The severity of AP was determined by the APACHE II (on admission) and Ranson scores 48 hours upon admission . Severe AP was considered if the APACHE II score was ≥8 and/or Ranson score was ≥3.
The collected data were formatted in a computer database using Microsoft Access (Microsoft Inc. USA), while statistical and data analysis was performed using statistical software MedCalc, 8th edition. We used -test for categorical data analysis and ANOVA for variance analysis. Multiple regression was used to determine independent predictors of severe acute pancreatitis. Incidence rate was calculated on 100.000 residents. value was considered to be statistically significant.
This epidemiological retrospective study included a total of 922 patients with AP.
There were 53% of men (mean age ) and 47% of a woman (mean age ). Although there is a similar occurrence of the disease between the two sexes in the ten-year period, we found that the first attack of the disease occurs at higher age in women than in men (). The incidence of acute pancreatitis in the North Adriatic Region for the period of 2000–2009 is presented in Figure 1.
The age distribution of the incidence of AP in the ten-year period in the North Adriatic Region is shown in Figure 2. There is an obvious increase in the incidence of AP with age in both sexes. In men, this increase is more pronounced in the forties, while in women the incidence is higher in their fifties and sixties. In the analyzed group, biliary etiology was the most frequent cause of AP. Gallstones were the dominant cause of acute pancreatitis in both genders (Figures 2, 3(a), 3(b), and 3(c)). Although we did not find a significant difference in the occurrence of biliary pancreatitis between men and women, there were a significantly higher proportion of men having alcoholic pancreatitis (-test, , . There were no differences in the occurrence of certain etiologies within the specified time period. The ten-year period did not show any significant changes in the trend of respective etiologies (Figures 2 and 4.) The patients with the alcoholic etiology of the disease were in average younger than the other groups of patients (). The patients with the biliary etiology represent the oldest group of patients () (Table 1). Thirteen patients had idiopathic pancreatitis.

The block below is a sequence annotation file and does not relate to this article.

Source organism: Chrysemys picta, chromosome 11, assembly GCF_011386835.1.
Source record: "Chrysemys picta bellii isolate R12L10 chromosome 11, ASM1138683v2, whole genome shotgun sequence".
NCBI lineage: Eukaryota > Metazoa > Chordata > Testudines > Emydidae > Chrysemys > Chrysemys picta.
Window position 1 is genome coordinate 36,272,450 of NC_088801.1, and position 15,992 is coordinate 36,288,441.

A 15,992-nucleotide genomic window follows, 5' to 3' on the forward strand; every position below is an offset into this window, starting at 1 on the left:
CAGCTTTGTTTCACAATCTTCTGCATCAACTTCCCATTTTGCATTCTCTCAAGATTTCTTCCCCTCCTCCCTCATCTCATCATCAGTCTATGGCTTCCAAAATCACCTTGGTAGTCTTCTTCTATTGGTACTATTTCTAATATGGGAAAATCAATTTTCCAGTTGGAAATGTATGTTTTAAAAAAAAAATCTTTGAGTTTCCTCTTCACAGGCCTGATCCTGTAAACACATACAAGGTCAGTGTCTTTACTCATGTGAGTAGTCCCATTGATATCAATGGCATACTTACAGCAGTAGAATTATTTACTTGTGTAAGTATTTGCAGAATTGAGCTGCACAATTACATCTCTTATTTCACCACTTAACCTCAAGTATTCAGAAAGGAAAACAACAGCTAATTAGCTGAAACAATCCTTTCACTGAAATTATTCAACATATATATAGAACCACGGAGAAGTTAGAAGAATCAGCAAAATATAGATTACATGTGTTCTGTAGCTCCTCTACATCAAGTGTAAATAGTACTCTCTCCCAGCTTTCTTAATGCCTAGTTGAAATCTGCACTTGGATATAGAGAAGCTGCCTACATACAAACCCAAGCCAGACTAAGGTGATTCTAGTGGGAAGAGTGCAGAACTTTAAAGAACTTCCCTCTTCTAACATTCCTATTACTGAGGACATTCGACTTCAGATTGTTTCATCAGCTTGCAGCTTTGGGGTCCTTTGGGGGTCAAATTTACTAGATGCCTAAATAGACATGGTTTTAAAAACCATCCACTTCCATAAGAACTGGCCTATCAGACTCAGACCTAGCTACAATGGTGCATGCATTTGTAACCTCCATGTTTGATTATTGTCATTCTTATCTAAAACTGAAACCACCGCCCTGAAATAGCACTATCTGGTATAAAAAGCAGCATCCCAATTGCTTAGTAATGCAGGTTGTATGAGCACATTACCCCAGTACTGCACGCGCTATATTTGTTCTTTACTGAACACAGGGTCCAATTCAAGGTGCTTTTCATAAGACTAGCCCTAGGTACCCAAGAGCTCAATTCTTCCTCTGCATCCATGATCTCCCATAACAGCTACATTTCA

The severity of pancreatitis was determined according to the Ranson and the APACHE II scores. According to the criterion of Ranson ≥3, 49% of patients had severe pancreatitis and 43% of patients, respectively, had severe AP with APACHE II score ≥8. There was no statistical significance among the various etiologies related to the severity determined by APACHE II and Ranson scores. Regression analysis showed that age was the only demographic factor that determined the severity of disease according to APACHE II and Ranson scores ().